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From the Saturday Review: Rev. of The Evergreen, Vol. 2

THE autumn “Evergreen” (“a Northern Seasonal”) is not
striking where it is peculiarly Scotch or peculiarly seasonable.
The philosophy is high-toned but unreadable and a little
sloppy, the verse is very very middling, and the Scotch painters
are not at their best without colour. Could not the editor send
some of them over to Paris to learn from Steinlen and Sgap
the secrets of colour-printing? We should not expect work like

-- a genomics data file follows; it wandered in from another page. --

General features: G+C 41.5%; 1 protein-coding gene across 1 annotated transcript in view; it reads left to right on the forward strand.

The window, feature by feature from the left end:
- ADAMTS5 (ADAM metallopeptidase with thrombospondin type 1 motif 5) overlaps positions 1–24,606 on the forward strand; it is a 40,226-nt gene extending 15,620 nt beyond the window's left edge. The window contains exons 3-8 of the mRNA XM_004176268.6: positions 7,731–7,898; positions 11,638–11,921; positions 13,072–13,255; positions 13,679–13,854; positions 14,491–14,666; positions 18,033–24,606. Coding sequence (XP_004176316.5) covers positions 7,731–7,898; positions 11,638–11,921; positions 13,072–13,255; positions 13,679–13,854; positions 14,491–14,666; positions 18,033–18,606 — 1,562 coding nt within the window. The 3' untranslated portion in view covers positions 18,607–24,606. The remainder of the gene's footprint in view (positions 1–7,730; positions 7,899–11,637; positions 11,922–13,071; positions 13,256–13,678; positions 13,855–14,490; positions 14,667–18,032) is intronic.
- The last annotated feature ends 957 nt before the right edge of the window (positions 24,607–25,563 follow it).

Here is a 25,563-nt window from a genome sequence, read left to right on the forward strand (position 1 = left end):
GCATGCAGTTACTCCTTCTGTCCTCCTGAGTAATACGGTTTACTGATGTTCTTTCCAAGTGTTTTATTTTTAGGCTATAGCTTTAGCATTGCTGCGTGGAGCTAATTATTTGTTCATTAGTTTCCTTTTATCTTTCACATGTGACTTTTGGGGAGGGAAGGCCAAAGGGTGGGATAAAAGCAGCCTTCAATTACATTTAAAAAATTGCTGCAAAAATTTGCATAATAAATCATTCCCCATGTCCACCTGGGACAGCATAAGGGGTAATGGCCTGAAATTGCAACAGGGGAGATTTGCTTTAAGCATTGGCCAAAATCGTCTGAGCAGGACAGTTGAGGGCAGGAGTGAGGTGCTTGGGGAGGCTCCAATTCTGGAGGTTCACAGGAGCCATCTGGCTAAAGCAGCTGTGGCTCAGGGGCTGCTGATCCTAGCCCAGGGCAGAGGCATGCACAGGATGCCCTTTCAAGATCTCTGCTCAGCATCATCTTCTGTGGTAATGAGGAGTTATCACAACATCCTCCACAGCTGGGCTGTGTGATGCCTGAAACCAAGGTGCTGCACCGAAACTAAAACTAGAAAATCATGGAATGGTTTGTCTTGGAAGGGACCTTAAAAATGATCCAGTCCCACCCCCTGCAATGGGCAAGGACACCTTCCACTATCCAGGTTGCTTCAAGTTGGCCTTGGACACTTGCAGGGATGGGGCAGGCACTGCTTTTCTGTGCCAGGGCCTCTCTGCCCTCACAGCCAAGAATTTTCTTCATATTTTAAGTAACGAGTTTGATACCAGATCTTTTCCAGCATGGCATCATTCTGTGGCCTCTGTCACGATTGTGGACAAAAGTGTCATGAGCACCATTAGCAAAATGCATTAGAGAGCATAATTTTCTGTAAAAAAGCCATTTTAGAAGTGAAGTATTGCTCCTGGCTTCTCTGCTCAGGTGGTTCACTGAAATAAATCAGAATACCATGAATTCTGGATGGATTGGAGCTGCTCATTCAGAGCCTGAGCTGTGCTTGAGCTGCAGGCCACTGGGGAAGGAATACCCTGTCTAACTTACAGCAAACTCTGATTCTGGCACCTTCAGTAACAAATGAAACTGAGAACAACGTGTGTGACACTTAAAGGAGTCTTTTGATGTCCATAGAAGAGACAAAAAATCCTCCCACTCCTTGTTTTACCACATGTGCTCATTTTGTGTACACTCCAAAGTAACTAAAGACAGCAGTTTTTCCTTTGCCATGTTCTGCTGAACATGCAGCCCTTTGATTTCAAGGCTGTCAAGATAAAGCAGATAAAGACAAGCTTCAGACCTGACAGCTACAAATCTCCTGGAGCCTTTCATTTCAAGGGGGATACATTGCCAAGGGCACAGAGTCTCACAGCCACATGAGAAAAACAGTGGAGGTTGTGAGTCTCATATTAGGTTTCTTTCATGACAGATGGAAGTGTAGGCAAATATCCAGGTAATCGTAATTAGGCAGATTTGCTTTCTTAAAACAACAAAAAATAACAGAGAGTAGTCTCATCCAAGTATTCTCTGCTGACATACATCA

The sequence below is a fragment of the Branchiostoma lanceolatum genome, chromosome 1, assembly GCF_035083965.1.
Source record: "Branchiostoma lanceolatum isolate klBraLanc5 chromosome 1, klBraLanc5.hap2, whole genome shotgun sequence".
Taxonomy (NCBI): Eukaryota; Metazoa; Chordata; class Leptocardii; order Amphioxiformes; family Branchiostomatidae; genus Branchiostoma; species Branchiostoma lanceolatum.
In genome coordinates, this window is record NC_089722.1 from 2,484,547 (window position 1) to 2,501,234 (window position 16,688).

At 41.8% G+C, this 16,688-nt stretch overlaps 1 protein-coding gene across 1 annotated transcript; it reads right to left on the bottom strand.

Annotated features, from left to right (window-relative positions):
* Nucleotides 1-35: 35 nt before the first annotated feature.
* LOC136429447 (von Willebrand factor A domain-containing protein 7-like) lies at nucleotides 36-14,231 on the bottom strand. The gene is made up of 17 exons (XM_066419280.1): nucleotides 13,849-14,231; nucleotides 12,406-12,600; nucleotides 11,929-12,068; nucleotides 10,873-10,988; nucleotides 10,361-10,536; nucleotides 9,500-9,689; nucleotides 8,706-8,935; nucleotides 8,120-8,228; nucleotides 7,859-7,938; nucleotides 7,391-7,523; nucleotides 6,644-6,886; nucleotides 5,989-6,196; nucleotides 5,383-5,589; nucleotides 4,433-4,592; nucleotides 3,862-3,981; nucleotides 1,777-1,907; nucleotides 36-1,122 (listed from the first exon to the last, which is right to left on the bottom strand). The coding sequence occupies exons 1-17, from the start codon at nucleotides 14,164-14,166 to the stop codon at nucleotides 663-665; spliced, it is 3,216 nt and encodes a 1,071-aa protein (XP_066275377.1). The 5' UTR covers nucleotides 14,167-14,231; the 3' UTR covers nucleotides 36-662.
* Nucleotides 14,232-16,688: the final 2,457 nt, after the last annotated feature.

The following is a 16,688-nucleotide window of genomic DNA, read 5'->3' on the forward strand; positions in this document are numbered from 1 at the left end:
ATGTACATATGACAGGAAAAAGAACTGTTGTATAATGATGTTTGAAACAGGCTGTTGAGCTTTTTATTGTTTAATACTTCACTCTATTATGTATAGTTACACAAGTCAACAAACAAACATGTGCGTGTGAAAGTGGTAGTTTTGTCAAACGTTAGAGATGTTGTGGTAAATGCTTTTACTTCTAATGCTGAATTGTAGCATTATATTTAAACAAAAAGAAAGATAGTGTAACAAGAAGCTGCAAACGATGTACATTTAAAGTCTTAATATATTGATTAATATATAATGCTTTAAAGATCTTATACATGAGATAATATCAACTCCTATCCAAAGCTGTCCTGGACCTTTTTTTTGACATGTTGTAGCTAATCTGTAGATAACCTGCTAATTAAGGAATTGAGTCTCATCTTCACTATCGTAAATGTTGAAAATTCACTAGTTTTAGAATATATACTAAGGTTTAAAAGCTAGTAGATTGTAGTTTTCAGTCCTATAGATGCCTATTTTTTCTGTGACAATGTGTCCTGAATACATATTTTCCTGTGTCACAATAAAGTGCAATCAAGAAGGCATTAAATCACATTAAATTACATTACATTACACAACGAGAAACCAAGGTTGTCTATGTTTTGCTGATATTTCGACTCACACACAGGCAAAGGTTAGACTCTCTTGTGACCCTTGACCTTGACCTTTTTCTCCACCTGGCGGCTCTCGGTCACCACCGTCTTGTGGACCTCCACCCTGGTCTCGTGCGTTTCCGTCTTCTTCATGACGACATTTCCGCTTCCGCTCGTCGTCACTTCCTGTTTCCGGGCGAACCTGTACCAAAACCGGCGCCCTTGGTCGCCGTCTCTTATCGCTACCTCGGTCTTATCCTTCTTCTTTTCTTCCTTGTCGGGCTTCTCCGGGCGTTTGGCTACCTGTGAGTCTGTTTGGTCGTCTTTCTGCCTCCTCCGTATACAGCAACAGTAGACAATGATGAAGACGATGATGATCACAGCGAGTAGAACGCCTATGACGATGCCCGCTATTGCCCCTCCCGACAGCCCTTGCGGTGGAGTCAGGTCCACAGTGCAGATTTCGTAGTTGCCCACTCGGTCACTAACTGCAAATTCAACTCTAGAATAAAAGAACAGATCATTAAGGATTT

Steinlen’s, but Glasgow might go in successfully for coloured
drawings. The best picture in this volume is Mr. Charles
Mackie’s “Hide and Seek,” which is dramatic and amusing.
There are two pieces of writing which are worth reading. One
a translation of the “Flaireurs” of Charles Van Lerberghe,
“this new and strange, this apparently crude but artistically
wrought presentment of the brutality of the commonplace
death” (the words are Maeterlinck’s, quoted by Mr. William
Sharp in his note); the other is Fiona Macleod‘s, telling of the
marvellous legend which makes a Gaelic girl the foster-mother
of Christ for one night.

MLA citation:

Review of The Evergreen: A Northern Seasonal, vol. 2, Autumn 1895, The Saturday Review, November 1895, p. 736. Yellow Nineties 2.0, edited by Lorraine Janzen Kooistra, Ryerson University Centre for Digital Humanities, 2019.